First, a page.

Poppy announces that she has developed and distributed a drug that inflicts it’s user with a blue rash that causes eventual mania before moving on to paralysis then death. She makes her demands to every world leader in exchange for the antidote but of course, they are working against time. The Kingman and Stateman begin their mission by following Charlie’s ex-girlfriend Clara Von Gluckfberg (Poppy Delevingne), who has developed the rash as well as Elton John, Eggsy’s girlfriend and hundreds of thousands more.
I must admit, the first Kingman movie had all the surprises in it for me. The special effects were out of this world and pretty new. I don’t feel this sequel equaled or topped the first one. The Golden Circle actually got a little sloppy, crazy and unbelievable. The film is 2 hours and 21 minutes long but still managed to keep me entertained. Some scenes were down right silly and not even Elton John could make a difference. There is still a whole lot of story to be explored along with some interesting concepts. I think if nothing else, it’s a complete joyride with a great fantasy plot. It’s definitely worth checking out!
Posted in DVD MOVIE REVIEWS
Tagged champagne champ, channing tatum, charlie hesketh, clara von gluckfberg, colon firth, crown princess tilde of sweden, edward holcroft, eggsy, galahad, gary unwin, ginger ale, halle berry, hanna alstrom, harry hart, jack daniels, jeff bridges, julianne moore, kingsman: the golden circle, mark strong, merlin, pedro pascal, poppy adams, poppy delevingne, richmond valentine, stateman, taron egerton, tequila, whiskey
Hell or high water is another summer flick that flew way under the radar. Hardly advertised, it has a semi-quasi cowboy taste to it. It could have been an exciting story but it is overcast by the oh so slow progression of events and flow to the bottom line. I, who am a very detailed person, got bored waiting and waiting and waiting…well, you get my point. The movie was too slow! Don’t get me wrong, it was still a good story and well acted.
Two brothers, Toby Howard (Chris Pine) and Tanner Howard (Ben Foster), stick it to the system by paying back the bank that holds their family mortgage with money they just obtained by robbing banks. Tanner is an x-con who had just gotten out of prison for killing their abusive father and was all too happy to assist his brother, who was not a criminal, achieve this goal. Additionally, Toby has two estranged sons he wants to leave the farm to. Lots of story here (I won’t spoil it for you). After pulling off a couple of bank robberies, two Texas Rangers, Marcus Hamilton (Jeff Bridges) and Alberto Parker (Gil Birmingham) were sent to get to the bottom of the case and catch the two robbers. Toby and Tanner had worked out a clever way to exchange the stolen bank money for legitimate, untraceable bills that allowed them to move forward with their plans. They also planned to rob banks first thing in the mornings so that there would be no customers and less chance of getting caught. Since Tanner is a little wild, despite being considered the smart one, he impulsively went off course, leaving a big trail of clues for the rangers. Toby was constantly frustrated with his brother’s shenanigans but stuck with him anyway. This would be Marcus’ last case since he was due to retire shortly, so he wanted to go out successfully. There are nicely orchestrated car chases, humor, sex and of course, the gorgeous Chris Pine. It’s my opinion that waiting for the DVD release would not be a bad thing.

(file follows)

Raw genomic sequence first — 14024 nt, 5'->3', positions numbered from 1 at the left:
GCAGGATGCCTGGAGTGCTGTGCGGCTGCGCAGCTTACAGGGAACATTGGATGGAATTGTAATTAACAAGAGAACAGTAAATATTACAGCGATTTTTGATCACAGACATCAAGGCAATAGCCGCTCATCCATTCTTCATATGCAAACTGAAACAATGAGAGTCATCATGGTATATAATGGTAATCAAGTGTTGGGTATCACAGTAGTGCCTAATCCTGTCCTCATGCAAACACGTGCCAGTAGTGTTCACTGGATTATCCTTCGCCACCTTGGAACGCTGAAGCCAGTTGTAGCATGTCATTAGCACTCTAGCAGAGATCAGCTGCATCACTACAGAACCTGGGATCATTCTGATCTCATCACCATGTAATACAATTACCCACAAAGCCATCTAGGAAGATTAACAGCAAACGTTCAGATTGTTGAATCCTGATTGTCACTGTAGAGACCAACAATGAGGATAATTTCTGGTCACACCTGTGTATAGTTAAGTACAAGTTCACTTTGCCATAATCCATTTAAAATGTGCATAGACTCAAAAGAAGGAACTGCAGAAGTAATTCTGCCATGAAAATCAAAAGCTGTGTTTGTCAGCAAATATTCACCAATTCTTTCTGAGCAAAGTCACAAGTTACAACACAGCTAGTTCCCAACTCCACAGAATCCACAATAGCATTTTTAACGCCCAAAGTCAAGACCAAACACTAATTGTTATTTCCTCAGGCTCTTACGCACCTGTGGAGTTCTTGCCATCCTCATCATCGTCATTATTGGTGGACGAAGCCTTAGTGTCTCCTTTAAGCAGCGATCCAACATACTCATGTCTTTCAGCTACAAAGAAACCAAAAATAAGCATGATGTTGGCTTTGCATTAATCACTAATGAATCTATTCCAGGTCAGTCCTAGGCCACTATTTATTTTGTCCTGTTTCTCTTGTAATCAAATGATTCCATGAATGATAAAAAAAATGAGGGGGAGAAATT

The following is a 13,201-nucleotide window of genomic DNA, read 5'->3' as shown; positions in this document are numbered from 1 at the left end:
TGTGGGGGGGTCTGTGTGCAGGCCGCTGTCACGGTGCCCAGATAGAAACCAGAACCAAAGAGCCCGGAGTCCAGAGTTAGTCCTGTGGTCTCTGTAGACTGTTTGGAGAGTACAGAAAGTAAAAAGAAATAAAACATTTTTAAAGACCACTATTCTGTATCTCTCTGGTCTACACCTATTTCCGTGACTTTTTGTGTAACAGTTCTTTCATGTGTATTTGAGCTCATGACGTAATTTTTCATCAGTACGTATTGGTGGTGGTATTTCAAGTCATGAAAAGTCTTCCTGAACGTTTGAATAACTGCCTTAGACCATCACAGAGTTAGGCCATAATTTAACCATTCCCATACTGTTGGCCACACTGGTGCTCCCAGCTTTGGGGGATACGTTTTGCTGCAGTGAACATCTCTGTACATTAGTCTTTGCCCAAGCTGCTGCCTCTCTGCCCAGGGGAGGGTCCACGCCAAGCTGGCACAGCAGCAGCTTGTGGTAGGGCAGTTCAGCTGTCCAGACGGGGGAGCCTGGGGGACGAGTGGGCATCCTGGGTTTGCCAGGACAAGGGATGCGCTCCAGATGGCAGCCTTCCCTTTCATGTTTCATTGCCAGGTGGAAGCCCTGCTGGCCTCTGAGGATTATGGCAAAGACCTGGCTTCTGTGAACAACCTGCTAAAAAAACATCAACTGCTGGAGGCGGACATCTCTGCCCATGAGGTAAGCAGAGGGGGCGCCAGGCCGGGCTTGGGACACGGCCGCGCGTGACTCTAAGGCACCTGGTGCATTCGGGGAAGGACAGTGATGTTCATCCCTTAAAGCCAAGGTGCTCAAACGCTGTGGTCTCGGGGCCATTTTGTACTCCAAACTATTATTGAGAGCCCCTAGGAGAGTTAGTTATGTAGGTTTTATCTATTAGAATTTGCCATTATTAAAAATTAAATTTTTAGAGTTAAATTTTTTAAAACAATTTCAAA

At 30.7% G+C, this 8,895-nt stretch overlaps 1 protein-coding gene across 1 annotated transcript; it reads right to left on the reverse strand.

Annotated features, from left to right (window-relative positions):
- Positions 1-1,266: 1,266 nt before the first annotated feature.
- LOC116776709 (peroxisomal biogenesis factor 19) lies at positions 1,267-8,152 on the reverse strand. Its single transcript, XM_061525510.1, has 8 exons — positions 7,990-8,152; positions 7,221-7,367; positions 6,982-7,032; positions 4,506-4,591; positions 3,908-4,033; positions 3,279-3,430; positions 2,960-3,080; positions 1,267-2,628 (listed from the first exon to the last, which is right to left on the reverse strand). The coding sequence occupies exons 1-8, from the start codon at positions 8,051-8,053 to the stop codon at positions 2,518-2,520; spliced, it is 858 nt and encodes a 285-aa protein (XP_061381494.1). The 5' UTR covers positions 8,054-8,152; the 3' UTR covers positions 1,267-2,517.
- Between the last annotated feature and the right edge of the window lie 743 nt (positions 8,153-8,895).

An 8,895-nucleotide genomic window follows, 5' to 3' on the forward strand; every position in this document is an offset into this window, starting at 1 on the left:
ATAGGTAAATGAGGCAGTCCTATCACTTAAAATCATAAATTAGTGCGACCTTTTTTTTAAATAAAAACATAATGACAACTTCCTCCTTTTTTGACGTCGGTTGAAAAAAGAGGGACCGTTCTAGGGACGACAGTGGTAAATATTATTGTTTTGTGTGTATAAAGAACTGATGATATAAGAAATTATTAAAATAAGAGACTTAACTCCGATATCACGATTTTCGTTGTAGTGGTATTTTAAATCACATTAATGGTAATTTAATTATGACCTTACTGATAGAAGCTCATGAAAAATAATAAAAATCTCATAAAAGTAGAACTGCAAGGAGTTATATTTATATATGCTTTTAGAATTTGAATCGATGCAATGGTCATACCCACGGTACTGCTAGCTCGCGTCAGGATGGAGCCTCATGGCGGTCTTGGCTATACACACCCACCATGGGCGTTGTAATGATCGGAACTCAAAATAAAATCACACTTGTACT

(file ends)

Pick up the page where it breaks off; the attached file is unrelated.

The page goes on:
[HELL OR HIGH WATER is nominated for Best Picture, Best Supporting Actor, Film Editing, and Original Screenplay]
It looks like the fillers have begun. Seventh Son is a pretty good story with lots of action but it’s equates to just more of the same. I will admit, I like the way this film’s story was told better than some of the other season fillers but the fact remains, it is what it is. I keep wondering what the near future will hold for the movie industry. What hasn’t Hollywood filmed about. What’s new on the horizon? There are always biographies, true life events, super heroes and fantasies/sci fiction but how will the story change? They’ve already run out of new looks for aliens and new horror situations. They brought back most of the action heroes so much that they’re bordering on silly. The period pieces are becoming stale, making my point about Seventh Son.
Some of the characters that make up this film are the evil queen, Mother Malkin (Julianne Moore), Master Gregory aka, The Spook (Jeff Bridges) and the Spook Apprentices (Kit Harington who plays Mr. Bradley and Ben Barnes who plays Tom Ward) amounting to good vs evil. Speaking of evil, the ever popular Djimon Hounsou plays Radu, one of the evil queen’s followers. Good wins, thank God, but not until many are dead and much is destroyed. BTW: a Spook, in this film, is a demon or evil spirit hunter and a filler is a so so movie, not meant to be an epic block buster, just something to do until something better comes along. Sometimes a filler gets away and becomes a block buster, but you don’t have to worry about Seventh Son, it’s a filler for sure. With veteran actors like Moore and Bridges, how bad could it be, plus we were honored with the familiar face of Kit Harington who play Jon Snow, from Game of Thrones. You won’t want your money back or consider walking out on it since it’s actually entertaining. It’s also shown in 3D for those who want to spent some extra money — Personally, I think you should skip the 3D. Over all, Seventh Son is an okay movie with nothing new to offer.
Posted in DVD MOVIE REVIEWS
Tagged apprentices, ben barnes, Djimon Hounsou, evil queen, jeff bridges, julianne moore, kit harington, master gregory, mother malkin, mr bradley, radu, seventh son, the spook, tom ward, witches